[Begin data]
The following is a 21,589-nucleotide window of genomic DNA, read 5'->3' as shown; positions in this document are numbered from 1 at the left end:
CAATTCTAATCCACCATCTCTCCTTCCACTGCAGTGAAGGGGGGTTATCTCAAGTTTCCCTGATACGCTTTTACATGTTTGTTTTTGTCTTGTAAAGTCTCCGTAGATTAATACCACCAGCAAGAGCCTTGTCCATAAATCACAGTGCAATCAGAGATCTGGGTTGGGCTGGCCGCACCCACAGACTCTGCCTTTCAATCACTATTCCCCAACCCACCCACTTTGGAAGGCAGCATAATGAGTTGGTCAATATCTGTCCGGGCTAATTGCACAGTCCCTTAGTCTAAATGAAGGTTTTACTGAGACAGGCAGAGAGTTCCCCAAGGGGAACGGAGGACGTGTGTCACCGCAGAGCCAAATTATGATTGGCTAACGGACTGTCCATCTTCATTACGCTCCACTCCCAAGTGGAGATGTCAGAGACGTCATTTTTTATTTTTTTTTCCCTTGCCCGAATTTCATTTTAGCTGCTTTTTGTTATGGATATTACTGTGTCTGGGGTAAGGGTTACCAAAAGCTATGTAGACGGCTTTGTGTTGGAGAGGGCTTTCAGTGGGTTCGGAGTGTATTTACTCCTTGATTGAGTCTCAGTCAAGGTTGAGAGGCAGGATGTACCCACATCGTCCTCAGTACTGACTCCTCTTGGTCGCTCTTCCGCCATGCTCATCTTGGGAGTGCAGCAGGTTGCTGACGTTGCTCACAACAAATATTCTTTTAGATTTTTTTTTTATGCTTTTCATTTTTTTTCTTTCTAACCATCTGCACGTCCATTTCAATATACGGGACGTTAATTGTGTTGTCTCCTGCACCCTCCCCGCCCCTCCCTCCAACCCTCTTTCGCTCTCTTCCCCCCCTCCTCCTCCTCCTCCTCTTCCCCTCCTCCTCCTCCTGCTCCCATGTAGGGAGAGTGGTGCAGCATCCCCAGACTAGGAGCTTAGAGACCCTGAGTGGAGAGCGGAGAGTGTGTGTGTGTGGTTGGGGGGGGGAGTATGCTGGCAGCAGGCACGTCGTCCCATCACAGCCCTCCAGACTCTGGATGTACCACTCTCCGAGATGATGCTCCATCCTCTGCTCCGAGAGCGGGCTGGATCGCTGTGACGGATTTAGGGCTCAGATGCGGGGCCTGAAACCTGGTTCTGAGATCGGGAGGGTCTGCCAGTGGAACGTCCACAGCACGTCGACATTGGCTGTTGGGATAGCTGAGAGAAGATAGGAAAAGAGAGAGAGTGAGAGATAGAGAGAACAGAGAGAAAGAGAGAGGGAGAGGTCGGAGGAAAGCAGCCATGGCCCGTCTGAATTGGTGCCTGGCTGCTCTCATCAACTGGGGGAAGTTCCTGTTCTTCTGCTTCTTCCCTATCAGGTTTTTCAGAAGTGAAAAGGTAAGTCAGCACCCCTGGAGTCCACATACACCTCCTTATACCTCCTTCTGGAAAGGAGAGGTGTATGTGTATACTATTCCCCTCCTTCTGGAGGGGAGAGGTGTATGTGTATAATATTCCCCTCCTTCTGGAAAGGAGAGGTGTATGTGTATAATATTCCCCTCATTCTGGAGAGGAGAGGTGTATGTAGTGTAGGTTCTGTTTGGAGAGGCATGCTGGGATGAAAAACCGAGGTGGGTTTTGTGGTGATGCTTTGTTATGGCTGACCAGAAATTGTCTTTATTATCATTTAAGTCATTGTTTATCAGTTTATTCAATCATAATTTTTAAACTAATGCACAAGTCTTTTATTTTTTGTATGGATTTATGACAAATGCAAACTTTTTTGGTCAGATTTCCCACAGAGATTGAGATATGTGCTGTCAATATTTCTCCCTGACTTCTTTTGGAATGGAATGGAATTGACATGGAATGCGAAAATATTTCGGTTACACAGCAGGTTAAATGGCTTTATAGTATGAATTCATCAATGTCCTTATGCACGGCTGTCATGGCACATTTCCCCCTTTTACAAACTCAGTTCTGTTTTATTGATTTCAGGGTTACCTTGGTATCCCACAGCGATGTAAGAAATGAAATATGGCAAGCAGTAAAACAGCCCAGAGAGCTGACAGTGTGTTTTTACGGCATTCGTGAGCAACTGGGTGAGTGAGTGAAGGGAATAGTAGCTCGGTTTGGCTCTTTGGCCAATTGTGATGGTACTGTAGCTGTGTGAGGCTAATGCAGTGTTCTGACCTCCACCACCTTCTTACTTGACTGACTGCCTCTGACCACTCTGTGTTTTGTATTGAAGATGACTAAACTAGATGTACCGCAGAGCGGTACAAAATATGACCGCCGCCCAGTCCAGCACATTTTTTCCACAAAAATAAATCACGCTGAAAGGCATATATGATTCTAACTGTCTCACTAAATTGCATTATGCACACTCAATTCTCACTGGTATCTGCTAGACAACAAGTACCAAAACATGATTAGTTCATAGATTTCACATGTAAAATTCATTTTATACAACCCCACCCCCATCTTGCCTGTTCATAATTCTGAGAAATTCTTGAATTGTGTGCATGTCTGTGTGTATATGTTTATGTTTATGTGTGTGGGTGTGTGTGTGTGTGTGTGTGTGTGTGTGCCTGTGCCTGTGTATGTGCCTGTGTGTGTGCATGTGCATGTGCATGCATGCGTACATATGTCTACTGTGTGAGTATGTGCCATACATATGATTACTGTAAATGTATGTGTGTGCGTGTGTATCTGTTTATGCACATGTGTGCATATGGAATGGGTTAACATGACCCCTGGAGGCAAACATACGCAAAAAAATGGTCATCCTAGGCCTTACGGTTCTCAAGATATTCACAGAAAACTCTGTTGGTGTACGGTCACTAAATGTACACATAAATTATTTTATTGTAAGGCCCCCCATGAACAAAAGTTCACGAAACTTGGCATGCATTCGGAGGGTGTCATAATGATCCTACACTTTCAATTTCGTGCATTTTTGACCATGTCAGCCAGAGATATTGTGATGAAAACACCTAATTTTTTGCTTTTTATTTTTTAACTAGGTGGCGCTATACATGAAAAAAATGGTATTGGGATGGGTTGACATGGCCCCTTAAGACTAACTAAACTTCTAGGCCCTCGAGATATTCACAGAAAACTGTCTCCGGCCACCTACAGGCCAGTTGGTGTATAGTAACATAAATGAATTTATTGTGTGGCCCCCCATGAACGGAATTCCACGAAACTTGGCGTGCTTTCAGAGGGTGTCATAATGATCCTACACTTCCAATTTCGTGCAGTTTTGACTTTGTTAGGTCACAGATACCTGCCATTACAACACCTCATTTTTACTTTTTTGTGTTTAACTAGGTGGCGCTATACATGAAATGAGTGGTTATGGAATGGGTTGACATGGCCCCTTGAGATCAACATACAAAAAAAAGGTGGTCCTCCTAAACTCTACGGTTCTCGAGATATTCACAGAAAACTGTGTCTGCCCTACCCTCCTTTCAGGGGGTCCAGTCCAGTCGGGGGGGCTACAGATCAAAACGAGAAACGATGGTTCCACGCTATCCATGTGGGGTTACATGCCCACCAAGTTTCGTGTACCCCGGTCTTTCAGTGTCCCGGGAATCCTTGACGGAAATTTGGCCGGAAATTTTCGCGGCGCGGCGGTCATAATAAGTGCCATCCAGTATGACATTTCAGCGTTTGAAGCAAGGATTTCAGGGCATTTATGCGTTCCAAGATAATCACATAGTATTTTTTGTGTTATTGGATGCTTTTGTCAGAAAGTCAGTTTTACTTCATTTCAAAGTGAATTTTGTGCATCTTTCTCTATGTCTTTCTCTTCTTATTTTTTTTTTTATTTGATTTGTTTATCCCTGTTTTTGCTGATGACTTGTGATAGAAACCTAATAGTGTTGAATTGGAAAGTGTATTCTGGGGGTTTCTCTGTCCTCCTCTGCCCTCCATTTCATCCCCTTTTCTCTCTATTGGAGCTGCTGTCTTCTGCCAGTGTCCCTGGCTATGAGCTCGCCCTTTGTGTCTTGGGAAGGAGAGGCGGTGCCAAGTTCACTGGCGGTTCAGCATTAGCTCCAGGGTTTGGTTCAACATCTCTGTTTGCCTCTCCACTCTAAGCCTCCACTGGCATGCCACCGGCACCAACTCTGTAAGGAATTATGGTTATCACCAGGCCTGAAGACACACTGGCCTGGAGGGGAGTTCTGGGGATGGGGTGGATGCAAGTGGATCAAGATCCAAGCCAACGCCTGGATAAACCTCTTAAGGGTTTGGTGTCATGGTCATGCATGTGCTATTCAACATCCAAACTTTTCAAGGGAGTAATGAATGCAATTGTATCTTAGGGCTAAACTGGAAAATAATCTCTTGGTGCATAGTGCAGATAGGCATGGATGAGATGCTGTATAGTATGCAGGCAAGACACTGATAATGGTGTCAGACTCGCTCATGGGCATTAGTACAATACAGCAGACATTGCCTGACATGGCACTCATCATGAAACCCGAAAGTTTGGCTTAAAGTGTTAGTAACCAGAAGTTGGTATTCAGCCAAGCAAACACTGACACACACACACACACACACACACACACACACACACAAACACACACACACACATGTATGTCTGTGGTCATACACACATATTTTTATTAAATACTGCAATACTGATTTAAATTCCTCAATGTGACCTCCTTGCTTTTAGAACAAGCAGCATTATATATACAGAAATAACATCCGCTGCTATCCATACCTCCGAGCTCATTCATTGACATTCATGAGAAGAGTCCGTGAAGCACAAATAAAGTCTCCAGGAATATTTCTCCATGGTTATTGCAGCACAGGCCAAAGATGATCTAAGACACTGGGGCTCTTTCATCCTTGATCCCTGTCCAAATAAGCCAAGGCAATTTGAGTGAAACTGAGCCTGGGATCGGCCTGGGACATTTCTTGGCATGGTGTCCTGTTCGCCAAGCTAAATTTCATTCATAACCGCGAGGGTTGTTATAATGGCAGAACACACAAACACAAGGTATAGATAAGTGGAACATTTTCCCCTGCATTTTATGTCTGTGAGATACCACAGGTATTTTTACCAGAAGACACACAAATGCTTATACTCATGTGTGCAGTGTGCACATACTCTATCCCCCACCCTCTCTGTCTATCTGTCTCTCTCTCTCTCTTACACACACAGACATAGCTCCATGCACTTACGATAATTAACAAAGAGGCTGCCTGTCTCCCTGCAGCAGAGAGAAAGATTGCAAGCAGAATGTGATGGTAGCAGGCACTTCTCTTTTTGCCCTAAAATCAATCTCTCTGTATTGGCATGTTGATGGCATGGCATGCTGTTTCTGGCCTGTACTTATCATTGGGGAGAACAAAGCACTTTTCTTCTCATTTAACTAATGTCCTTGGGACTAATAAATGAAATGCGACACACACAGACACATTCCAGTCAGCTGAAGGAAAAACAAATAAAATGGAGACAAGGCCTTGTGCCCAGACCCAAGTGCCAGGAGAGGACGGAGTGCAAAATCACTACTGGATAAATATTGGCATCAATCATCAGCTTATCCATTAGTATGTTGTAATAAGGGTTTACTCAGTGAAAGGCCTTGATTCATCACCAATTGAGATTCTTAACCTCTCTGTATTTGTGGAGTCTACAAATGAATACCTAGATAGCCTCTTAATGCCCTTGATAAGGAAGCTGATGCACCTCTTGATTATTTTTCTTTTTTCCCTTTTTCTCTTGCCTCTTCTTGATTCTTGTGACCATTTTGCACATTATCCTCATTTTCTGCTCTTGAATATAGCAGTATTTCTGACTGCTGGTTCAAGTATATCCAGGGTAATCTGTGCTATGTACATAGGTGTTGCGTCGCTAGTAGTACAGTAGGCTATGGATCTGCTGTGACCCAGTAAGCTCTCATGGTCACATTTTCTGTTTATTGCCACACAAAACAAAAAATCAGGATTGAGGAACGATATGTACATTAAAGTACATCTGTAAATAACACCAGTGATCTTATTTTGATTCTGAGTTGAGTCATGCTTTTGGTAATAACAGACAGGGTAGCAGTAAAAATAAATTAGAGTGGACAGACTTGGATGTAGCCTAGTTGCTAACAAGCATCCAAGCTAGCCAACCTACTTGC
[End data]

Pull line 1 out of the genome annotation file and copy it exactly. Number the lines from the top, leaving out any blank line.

The following is a 21,589-nucleotide window of genomic DNA, read 5'->3' as shown; positions in this document are numbered from 1 at the left end: